... The common suggestion that pangasius is 'full of poison' is intertwined with a range of circumstantial evidence stating that the Mekong River is 'heavily polluted' and that pangasius is 'thus' loaded with toxic compounds, such as DDT, arsenic, pesticides and an assortment of pharmaceuticals. The statements have been repeatedly posted on websites and other media sources in several countries and have even been debated in the European Parliament with no critical reflection or assessment as to their accuracy (Bush & Duijf 2011). None of these media sources make any reference to actual levels of these contaminants, nor do they make any reference to any sources of data. ...
Article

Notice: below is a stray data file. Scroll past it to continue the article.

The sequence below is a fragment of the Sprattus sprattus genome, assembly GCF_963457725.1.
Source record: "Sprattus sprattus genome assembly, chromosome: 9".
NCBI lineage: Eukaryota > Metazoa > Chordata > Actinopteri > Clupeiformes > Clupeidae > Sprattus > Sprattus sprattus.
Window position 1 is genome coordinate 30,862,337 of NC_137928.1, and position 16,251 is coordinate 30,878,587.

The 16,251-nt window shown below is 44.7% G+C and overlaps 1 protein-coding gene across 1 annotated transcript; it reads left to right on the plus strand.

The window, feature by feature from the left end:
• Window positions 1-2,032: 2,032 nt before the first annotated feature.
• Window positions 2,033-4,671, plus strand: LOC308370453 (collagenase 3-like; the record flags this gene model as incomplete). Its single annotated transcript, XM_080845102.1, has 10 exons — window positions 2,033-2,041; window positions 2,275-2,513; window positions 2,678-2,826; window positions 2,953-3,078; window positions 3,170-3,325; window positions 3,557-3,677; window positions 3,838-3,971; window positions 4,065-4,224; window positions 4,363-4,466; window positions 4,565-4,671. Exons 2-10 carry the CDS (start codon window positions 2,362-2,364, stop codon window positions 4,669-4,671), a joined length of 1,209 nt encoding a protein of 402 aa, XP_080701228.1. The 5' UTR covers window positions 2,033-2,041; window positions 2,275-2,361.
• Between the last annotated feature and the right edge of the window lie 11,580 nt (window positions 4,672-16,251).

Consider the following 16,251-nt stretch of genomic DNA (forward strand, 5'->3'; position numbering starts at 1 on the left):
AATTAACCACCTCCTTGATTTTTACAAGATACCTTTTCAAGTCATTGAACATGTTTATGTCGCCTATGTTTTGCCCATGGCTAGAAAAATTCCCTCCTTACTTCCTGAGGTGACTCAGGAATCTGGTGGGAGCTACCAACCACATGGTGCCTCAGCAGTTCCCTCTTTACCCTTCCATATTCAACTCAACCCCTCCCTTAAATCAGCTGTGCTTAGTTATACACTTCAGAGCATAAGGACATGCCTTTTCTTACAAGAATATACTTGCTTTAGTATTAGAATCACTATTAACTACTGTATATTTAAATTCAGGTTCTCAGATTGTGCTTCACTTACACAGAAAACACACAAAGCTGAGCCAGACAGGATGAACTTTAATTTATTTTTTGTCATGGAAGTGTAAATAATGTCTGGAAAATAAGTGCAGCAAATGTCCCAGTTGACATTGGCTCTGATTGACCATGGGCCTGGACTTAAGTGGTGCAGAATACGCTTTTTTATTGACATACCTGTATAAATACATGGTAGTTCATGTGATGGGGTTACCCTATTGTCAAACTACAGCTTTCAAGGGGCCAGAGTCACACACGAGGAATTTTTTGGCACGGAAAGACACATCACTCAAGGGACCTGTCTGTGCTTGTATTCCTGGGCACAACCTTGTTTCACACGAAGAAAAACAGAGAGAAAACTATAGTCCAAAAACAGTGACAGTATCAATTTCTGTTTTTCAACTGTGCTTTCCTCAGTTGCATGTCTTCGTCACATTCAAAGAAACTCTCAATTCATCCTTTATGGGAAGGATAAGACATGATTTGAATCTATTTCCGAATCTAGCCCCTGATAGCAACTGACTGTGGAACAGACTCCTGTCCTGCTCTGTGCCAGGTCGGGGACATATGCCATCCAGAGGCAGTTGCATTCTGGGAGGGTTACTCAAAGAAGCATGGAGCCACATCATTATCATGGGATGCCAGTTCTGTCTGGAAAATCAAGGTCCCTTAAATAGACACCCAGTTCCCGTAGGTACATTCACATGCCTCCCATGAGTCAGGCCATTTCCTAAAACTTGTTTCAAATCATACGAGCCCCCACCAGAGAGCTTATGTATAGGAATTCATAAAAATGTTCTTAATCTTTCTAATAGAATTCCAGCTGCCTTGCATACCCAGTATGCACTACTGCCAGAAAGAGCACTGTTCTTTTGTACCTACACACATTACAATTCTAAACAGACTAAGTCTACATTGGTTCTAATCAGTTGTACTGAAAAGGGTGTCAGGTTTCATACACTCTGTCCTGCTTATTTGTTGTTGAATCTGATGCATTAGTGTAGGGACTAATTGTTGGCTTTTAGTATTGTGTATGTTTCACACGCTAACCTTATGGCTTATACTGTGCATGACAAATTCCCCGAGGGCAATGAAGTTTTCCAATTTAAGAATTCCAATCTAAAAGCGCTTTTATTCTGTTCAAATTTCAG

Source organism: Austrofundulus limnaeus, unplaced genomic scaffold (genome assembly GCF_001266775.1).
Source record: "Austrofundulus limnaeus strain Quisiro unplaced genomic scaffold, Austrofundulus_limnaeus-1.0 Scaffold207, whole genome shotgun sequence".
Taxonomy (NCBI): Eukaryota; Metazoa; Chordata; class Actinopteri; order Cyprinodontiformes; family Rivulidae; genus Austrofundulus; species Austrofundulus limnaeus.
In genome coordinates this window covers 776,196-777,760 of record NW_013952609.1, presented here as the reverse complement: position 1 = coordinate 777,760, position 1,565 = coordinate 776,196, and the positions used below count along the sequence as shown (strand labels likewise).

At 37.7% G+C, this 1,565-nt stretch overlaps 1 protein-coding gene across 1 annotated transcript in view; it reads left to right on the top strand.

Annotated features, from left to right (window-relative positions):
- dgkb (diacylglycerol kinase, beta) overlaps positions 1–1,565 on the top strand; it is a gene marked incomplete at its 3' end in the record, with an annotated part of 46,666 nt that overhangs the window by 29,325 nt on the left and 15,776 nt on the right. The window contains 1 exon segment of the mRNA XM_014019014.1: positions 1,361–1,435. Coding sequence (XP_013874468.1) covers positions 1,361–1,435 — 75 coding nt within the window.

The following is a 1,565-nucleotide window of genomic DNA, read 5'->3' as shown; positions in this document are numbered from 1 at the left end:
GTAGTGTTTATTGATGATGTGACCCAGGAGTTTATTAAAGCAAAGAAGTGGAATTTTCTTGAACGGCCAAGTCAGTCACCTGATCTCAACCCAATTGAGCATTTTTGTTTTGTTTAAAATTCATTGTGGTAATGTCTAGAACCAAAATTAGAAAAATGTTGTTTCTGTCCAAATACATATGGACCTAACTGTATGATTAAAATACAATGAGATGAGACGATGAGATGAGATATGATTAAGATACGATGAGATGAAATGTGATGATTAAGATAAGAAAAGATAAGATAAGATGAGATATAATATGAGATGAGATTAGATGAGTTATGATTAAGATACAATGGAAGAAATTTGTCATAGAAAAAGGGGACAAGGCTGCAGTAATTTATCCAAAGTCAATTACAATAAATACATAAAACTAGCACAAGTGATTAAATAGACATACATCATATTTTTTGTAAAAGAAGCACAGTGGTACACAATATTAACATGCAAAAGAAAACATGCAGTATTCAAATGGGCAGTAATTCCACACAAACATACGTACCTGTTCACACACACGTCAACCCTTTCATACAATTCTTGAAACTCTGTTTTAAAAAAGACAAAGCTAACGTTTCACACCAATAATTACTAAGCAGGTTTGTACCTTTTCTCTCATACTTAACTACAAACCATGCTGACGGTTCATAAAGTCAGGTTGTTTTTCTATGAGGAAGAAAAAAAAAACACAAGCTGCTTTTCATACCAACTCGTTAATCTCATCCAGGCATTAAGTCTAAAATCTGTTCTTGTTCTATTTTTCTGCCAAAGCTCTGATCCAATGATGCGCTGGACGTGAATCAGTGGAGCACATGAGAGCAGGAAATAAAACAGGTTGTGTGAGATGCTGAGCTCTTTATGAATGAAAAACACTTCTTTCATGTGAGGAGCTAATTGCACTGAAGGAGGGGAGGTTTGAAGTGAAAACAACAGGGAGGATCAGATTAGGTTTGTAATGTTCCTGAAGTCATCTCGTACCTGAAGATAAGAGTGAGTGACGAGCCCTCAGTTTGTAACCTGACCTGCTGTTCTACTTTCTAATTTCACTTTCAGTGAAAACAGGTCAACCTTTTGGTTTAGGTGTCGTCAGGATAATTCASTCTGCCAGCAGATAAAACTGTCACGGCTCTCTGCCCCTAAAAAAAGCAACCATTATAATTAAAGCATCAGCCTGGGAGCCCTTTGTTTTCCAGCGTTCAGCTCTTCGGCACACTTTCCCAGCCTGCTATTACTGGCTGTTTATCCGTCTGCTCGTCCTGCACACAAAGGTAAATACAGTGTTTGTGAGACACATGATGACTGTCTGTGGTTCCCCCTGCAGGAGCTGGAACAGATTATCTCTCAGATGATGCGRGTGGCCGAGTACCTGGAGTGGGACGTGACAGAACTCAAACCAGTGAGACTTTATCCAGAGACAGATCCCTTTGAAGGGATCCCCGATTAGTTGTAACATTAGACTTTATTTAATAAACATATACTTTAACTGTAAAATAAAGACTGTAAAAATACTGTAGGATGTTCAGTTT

Mass media reports suggest that pangasius (Pangasianodon hypophthalmus) is 'full of poison' because it is able to survive in the 'heavily polluted Mekong River' and contains pesticides and veterinary treatment chemicals. However, most of these claims are not substantiated with scientific evidence. To assess the safety of pangasius consumption, a full toxicological risk assessment was performed. The results obtained were compared to toxicity claims made in a selection of media reports. Information on contaminant levels encountered in pangasius was collected from the EU Rapid Alert System for Food and Feed (RASFF) database. The toxicological risk assessments do not support any of the toxicological risks suggested in the media. Next, the maximum pangasius consumption that would be considered safe was estimated on the basis of the highest levels of the toxic contaminants reported in Vietnamese pangasius by RASFF and the safety thresholds for the contaminants. The maximum amount of the recalled fillet that could have been consumed without any adverse effects amounted to between 3.4 and 166.7 kg day-1 (lifelong for a 70 kg adult) in the case of pesticide contamination and between 0.613 and 303 kg fillet day-1 in the case of preservatives and antibiotics. It is concluded that consumption of pangasius available on the European market does not pose any concern for the health of the consumer. The analysis presented in this study illustrates that publicly available independent information could help consumers to develop their own well-informed opinion about food safety issues.